Researchers from Canada, the UK, Sweden and the US have discovered more than 30 genes that strongly affect an antibody involved in allergies and asthma. Some of the genes could provide targets for drugs to treat those conditions, according to the international team's study, published online in Nature on Feb. 18.
Allergies affect as much as 30% of the population in Europe and North America, and 10% of children suffer from asthma. Immunoglobin E (IgE) is the antibody that triggers allergic responses occurring in these conditions.
The researchers, including four from McGill University, found that the genes are concentrated in eosinophils, a white cell that ignites inflammation in asthmatic airways. The genes indicate when the eosinophils are activated and primed to cause the most damage.
Therapies that neutralize eosinophils already exist, but are very expensive and effective only in some asthmatics. The newly found activation signals provide a possible means of directing treatments by predicting who will respond, before starting therapy.
The research team used a novel technique, known as an "epigenome-wide association study," to discover these genes. Epigenetic changes to DNA do not alter the underlying sequence of the genetic code, but can still be passed on as cells divide. They program the cells to form specialized types and tissues.
"The study of the human genome has grown to include how chemical modifications of DNA that can be brought about by environmental and other influences can have a major impact on human health," said Mark Lathrop, Scientific Director of the McGill University and Génome Québec Innovation Centre and a co-leader of the new study. "In our study, we have shown that certain epigenomic modifications contribute to atopic diseases such as allergy and asthma. This new knowledge points the way to multiple novel molecular pathways that can be explored for their usefulness as therapeutic targets."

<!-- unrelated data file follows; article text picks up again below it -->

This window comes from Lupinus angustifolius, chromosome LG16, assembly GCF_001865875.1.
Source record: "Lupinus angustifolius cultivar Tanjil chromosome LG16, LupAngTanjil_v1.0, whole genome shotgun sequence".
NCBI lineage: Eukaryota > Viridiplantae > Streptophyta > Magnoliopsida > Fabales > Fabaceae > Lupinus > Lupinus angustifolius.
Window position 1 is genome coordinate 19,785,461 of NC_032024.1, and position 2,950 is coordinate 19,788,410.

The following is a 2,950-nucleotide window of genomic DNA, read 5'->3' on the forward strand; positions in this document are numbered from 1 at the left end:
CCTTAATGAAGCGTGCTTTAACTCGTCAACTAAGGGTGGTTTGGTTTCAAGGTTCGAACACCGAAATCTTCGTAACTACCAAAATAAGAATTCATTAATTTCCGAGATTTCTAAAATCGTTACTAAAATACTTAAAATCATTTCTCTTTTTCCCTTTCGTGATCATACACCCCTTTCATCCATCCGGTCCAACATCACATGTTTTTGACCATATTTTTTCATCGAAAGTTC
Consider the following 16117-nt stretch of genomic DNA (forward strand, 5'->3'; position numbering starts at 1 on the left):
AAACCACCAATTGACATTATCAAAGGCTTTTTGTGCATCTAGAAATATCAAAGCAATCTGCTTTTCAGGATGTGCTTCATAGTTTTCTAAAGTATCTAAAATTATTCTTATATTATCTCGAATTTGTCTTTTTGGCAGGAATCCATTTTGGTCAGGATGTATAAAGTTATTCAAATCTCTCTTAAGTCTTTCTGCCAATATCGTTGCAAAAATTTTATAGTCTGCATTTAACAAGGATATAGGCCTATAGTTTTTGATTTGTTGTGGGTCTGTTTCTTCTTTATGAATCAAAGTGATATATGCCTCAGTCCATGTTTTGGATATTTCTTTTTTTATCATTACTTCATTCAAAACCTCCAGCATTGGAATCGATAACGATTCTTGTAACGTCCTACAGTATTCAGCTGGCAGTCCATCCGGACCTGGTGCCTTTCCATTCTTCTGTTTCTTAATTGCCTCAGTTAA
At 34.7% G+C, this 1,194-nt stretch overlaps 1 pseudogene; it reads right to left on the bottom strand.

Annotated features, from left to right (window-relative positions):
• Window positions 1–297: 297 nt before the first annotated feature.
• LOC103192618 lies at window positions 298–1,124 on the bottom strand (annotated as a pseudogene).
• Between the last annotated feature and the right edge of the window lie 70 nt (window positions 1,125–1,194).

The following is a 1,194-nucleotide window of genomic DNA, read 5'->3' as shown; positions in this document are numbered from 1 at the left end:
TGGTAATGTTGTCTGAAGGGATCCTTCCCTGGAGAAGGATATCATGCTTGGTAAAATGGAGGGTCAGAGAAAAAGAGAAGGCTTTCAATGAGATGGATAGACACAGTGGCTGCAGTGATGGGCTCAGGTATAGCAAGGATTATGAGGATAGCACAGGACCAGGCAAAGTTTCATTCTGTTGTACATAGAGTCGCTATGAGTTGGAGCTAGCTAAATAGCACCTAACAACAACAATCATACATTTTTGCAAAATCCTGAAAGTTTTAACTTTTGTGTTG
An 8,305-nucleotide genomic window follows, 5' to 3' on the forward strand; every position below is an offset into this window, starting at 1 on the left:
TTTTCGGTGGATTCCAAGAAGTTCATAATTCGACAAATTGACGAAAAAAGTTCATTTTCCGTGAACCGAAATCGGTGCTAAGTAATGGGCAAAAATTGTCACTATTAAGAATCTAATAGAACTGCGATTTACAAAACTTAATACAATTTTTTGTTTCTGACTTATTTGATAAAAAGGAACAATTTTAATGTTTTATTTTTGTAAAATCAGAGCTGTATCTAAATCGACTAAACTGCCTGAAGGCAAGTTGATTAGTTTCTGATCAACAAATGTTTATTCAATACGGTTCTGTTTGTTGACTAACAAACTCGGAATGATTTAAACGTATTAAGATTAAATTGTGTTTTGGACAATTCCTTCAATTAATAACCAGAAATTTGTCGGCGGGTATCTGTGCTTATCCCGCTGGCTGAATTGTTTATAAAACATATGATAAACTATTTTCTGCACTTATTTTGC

Epigenetic changes are most easily detected by alterations in methyl molecules that are attached at the side of the DNA chain. The researchers therefore concentrated on methylation hotspots known as CpG islands that are positioned near many genes. They tested whether methylation levels in these islands in white cells from individuals with and without asthma were correlated with the level of the IgE in the blood. They found strong associations between IgE and CpG island methylation at 36 places in 34 genes. In asthma sufferers, these genes produce more IgE, contributing to asthma symptoms.
Some of the IgE-related genes were known to be present in eosinophil cells. The researchers therefore separated eosinophils from the blood of 24 subjects and showed all 34 genes to have their strongest effects in asthmatics with high IgE levels. White blood cells from asthmatic families in the Saguenay-Lac-Saint-Jean region of Québec were used to test the validity of analyses of samples of families in the UK.
Source: McGill University